Vietnam Time

2/17/2018 10:45:28 AM

Strong quake shakes Mexico, causing panic yet no reports of damage

A 7.2-magnitude quake shook Mexico City on Friday (Feb 16) in a prolonged rumble felt across the capital, according to the U.S. Geological Survey.

A patient is evacuated from a hospital during a powerful earthquake in Mexico City on Feb 16, 2018. Mexico's National Seismological Service put the magnitude of the quake at 7.0, and seismic monitor network Sky Alert said the quake was felt across the states of Guerrero, Oaxaca and Puebla. (Photo: PEDRO PARDO/AFP)

Mexico's National Seismological Service put the magnitude of the quake at 7.0, and seismic monitor network Sky Alert said the quake was felt across the states of Guerrero, Oaxaca and Puebla.

The U.S. Geological Survey initially gave the quake's magnitude as 7.5, later revising it down to 7.2, and located its epicentre 37km northeast of Pinotepa de Don Luis, in the southwestern state of Oaxaca.

The U.S. National Weather service said it was not issuing a tsunami alert.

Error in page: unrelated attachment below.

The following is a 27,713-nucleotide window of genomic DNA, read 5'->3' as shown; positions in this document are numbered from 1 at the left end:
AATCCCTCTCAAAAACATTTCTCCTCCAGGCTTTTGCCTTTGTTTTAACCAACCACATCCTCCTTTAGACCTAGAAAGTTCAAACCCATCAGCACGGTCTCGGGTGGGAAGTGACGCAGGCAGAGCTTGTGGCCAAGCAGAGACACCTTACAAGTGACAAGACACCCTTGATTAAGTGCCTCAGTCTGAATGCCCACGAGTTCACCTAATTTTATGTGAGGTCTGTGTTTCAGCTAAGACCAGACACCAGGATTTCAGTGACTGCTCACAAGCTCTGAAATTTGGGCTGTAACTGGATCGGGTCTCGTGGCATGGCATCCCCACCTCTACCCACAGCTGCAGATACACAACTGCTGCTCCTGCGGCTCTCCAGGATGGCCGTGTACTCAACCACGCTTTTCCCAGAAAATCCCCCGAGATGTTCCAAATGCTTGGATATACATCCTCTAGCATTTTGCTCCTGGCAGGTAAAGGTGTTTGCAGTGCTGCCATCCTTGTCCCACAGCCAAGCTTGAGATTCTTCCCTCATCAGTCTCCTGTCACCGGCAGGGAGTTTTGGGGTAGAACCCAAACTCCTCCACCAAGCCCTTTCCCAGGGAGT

The latest tremor comes less than six months after a pair of devastating earthquakes killed hundreds of people in central and southern Mexico.

On September 7 last year, an 8.2 earthquake shook the nation and killed 96 people, mostly in the state of Oaxaca.

Then on September 19 - the 32nd anniversary of a huge 1985 quake that killed 10,000 people - another 7.1 quake rocked the country, leaving 369 people dead.

Panicked residents flooded into the street, fearing a repeat of two earthquakes last September that caused buildings to collapse and killed 465 people combined.

Location of the Feb 16 Mexico quake. (Graphic: USGS)

"To be honest, we're all pretty upset. We start crying whenever the (earthquake) alarm goes off. We're stressed out, we have flashbacks. So we run out into the street. It's all we can do," 38-year-old publicist Kevin Valladolid told AFP through tears after evacuating from his building in La Roma, in central Mexico City.

On the north side of the city, Julia Hernandez said she felt like she was "in a boat" as the ground swayed beneath her feet.

"Is it ever going to stop?" she said.

"We live in constant fear, with the memory of what happened" in previous quakes, her daughter added.

Officials in affected states said they were already inspecting buildings damaged by last year's quakes, which are especially vulnerable to collapse.

"Obviously people are afraid," said the emergency response chief for the city of Puebla, Gustavo Ariza.

The latest tremor comes less than six months after last year's devastating earthquakes in central and southern Mexico./.

VNF/Reuters  
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